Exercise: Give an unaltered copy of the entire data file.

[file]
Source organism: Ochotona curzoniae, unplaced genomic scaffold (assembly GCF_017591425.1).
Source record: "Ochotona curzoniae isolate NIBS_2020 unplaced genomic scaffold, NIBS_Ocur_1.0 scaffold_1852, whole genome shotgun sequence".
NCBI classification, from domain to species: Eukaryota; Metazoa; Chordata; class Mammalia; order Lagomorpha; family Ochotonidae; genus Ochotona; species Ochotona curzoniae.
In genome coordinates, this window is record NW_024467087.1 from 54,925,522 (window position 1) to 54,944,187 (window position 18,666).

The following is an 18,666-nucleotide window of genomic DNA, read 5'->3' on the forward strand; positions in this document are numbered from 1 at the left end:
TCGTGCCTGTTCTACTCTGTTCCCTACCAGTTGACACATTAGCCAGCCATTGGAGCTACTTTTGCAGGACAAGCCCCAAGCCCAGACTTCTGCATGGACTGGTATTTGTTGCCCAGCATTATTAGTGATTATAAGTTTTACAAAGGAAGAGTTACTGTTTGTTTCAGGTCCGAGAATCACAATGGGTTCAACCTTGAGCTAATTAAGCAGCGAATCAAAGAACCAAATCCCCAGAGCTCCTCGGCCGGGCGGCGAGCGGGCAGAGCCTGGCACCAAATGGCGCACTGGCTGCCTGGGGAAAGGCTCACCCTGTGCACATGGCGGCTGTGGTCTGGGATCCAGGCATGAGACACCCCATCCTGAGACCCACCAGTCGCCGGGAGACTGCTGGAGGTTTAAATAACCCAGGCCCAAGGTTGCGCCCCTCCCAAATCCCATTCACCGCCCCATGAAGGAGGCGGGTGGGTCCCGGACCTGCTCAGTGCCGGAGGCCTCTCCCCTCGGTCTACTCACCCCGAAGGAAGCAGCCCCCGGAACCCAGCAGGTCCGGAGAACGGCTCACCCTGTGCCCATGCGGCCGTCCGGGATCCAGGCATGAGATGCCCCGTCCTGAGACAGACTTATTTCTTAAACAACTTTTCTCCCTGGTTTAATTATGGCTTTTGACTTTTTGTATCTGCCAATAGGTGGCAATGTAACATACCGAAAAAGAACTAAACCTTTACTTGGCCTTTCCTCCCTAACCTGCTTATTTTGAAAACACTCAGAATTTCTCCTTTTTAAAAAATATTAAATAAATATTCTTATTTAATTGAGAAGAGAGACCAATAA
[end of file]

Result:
Source organism: Ochotona curzoniae, unplaced genomic scaffold (assembly GCF_017591425.1).
Source record: "Ochotona curzoniae isolate NIBS_2020 unplaced genomic scaffold, NIBS_Ocur_1.0 scaffold_1852, whole genome shotgun sequence".
NCBI classification, from domain to species: Eukaryota; Metazoa; Chordata; class Mammalia; order Lagomorpha; family Ochotonidae; genus Ochotona; species Ochotona curzoniae.
In genome coordinates, this window is record NW_024467087.1 from 54,925,522 (window position 1) to 54,944,187 (window position 18,666).

The following is an 18,666-nucleotide window of genomic DNA, read 5'->3' on the forward strand; positions in this document are numbered from 1 at the left end:
TCGTGCCTGTTCTACTCTGTTCCCTACCAGTTGACACATTAGCCAGCCATTGGAGCTACTTTTGCAGGACAAGCCCCAAGCCCAGACTTCTGCATGGACTGGTATTTGTTGCCCAGCATTATTAGTGATTATAAGTTTTACAAAGGAAGAGTTACTGTTTGTTTCAGGTCCGAGAATCACAATGGGTTCAACCTTGAGCTAATTAAGCAGCGAATCAAAGAACCAAATCCCCAGAGCTCCTCGGCCGGGCGGCGAGCGGGCAGAGCCTGGCACCAAATGGCGCACTGGCTGCCTGGGGAAAGGCTCACCCTGTGCACATGGCGGCTGTGGTCTGGGATCCAGGCATGAGACACCCCATCCTGAGACCCACCAGTCGCCGGGAGACTGCTGGAGGTTTAAATAACCCAGGCCCAAGGTTGCGCCCCTCCCAAATCCCATTCACCGCCCCATGAAGGAGGCGGGTGGGTCCCGGACCTGCTCAGTGCCGGAGGCCTCTCCCCTCGGTCTACTCACCCCGAAGGAAGCAGCCCCCGGAACCCAGCAGGTCCGGAGAACGGCTCACCCTGTGCCCATGCGGCCGTCCGGGATCCAGGCATGAGATGCCCCGTCCTGAGACAGACTTATTTCTTAAACAACTTTTCTCCCTGGTTTAATTATGGCTTTTGACTTTTTGTATCTGCCAATAGGTGGCAATGTAACATACCGAAAAAGAACTAAACCTTTACTTGGCCTTTCCTCCCTAACCTGCTTATTTTGAAAACACTCAGAATTTCTCCTTTTTAAAAAATATTAAATAAATATTCTTATTTAATTGAGAAGAGAGACCAATAA